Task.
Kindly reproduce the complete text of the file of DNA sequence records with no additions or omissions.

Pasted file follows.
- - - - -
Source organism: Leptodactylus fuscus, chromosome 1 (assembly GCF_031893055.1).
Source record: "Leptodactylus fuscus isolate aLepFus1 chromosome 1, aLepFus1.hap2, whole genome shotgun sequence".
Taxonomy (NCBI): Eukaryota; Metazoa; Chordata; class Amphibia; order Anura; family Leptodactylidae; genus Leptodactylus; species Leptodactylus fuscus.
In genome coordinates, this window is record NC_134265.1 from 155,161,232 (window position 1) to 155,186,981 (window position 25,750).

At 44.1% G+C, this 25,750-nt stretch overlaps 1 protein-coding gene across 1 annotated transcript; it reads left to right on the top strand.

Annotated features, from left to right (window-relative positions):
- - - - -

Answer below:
Source organism: Leptodactylus fuscus, chromosome 1 (assembly GCF_031893055.1).
Source record: "Leptodactylus fuscus isolate aLepFus1 chromosome 1, aLepFus1.hap2, whole genome shotgun sequence".
Taxonomy (NCBI): Eukaryota; Metazoa; Chordata; class Amphibia; order Anura; family Leptodactylidae; genus Leptodactylus; species Leptodactylus fuscus.
In genome coordinates, this window is record NC_134265.1 from 155,161,232 (window position 1) to 155,186,981 (window position 25,750).

At 44.1% G+C, this 25,750-nt stretch overlaps 1 protein-coding gene across 1 annotated transcript; it reads left to right on the top strand.

Annotated features, from left to right (window-relative positions):